Saturday, December 10, 2011

Will Obama Replace Biden for 2012 Election?

















If he's going to do it, it will have to be announced prior to the Democratic convention, set for September 3, 2012, in Charlotte, N.C.  More than likely, it would get leaked to the press or be part of the campaign by July.  So, there's still time for President Obama to think it through.

What would replacing Vice-President Biden do for Obama's chances in the election?  Plenty.

A new VP candidate could provide big, additional momentum down the stretch of the campaign. Depending on how things are going towards the middle of next year, the right candidate could help push Obama through to another 4 years.

If this new VP candidate became a good fit, he/she would probably try to run for President in 2016, adding to the Obama legacy, if elected.  (The Bush presidential clan would have never come about and changed the course of American history had it not been for Ronald Reagan choosing George Herbert Walker Bush as his running mate in 1980.)

Biden is 70 years old in 2012 and 74 in 2016.  It is unlikely he will run for President.

What more does Biden bring to the table?  Sure, he has a decent reputation and has been steady as a Vice-President, but one of the biggest reasons he was brought in was to help negotiate with Republicans.  This may have helped some in the first couple of years of the first term, but mainly because Democrats had control of both Houses at the time.  Since mid-term elections, Biden's influence has virtually evaporated.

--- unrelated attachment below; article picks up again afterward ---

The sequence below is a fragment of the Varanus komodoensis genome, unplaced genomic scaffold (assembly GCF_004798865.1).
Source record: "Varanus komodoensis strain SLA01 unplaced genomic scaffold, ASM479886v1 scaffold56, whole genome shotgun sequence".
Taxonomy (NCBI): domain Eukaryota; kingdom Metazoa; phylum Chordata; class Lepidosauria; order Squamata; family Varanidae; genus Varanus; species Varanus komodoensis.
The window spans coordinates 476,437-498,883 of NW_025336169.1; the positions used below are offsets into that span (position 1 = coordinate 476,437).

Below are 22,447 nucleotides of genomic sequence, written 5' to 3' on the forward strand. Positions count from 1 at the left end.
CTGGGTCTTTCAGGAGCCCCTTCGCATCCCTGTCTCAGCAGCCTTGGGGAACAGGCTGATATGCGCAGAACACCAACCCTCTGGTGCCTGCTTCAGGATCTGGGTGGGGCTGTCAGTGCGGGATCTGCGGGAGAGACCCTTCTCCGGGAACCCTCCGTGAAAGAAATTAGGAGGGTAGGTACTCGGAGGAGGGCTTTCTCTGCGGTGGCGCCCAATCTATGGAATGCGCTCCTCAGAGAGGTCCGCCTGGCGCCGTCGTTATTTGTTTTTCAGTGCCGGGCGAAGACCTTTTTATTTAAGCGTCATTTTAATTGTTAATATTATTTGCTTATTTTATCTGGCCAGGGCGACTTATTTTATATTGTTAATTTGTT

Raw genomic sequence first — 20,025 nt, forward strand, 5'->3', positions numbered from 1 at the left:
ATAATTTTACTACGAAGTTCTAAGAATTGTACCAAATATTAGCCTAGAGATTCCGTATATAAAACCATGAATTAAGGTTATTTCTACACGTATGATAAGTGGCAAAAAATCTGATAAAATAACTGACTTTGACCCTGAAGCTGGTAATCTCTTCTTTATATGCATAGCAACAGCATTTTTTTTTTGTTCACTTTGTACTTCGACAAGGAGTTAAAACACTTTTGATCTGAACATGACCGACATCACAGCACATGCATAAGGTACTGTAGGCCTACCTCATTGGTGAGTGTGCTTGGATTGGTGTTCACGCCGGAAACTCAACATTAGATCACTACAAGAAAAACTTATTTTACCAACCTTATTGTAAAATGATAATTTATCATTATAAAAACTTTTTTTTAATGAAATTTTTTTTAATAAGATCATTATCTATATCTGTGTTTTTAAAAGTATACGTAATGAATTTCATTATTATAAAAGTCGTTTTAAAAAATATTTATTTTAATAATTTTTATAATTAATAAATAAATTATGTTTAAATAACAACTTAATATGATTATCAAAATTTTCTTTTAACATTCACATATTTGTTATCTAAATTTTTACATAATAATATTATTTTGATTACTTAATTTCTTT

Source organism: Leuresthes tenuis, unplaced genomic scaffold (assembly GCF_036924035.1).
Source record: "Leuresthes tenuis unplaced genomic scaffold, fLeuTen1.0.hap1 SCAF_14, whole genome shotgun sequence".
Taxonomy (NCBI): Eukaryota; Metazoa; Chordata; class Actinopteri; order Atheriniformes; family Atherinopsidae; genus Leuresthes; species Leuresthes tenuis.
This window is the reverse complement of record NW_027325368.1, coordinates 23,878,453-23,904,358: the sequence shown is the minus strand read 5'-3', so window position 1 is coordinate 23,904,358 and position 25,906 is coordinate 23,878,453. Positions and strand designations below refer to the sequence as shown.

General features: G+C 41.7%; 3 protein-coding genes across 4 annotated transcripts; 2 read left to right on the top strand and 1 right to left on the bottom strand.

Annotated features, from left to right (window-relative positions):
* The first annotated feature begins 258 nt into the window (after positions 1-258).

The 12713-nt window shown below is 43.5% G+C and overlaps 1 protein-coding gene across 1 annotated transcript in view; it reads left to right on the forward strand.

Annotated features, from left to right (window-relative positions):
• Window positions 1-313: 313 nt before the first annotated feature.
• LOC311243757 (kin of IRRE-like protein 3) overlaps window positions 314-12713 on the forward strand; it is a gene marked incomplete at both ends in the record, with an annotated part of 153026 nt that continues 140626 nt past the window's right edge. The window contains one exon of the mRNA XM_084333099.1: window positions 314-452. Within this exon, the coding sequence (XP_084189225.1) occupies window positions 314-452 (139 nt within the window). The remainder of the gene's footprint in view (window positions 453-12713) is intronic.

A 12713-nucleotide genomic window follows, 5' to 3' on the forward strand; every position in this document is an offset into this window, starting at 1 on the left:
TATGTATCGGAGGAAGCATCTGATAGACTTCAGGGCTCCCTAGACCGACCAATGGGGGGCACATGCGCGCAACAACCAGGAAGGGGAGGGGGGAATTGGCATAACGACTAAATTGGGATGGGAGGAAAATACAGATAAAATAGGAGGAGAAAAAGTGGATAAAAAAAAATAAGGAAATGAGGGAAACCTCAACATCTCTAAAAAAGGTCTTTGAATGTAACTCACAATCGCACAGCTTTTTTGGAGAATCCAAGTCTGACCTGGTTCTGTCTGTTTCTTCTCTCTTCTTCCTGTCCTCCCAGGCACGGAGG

Congress can't find middle ground on practically any issue.  Biden's activism has not diminished any of the gridlock in Washington.

His time has passed.

In terms of foreign affairs, Biden may have been of great assistance in this first term with guidance from his experience from the Senate, but there's nothing out there that says he still can't be a special advisor to the President.  

He is not of any major significance.  In some respects, this is exactly what was necessary, somebody who won't rock the boat too much, but brings something to the table.  Times have changed, though, and so may have the expectations for the office of VP.

Being a figurehead is not enough anymore.  Traveling around the world and shaking hands with the political elites or visiting troops are not the most productive uses of their time.  These things may play a role in the overall job, but they shouldn't be the defining characteristics.  A VP now, must step up his/her game and help the country to move forward.

An independent voice is needed, somebody with ideas.

The most optimal situation would be for Biden to realize things and make an announcement sometime in the Spring.  Once he realizes what his resignation symbolizes, he can feel better about his decision and it shouldn't be a difficult one.

Finding someone out there with more to offer serves Obama's campaign and will serve the country better.  Biden was fine for Obama's first-term, but a new running mate could boost morale and provide a steadier conduit to America's future.  The search should start soon and be an exhaustive one.

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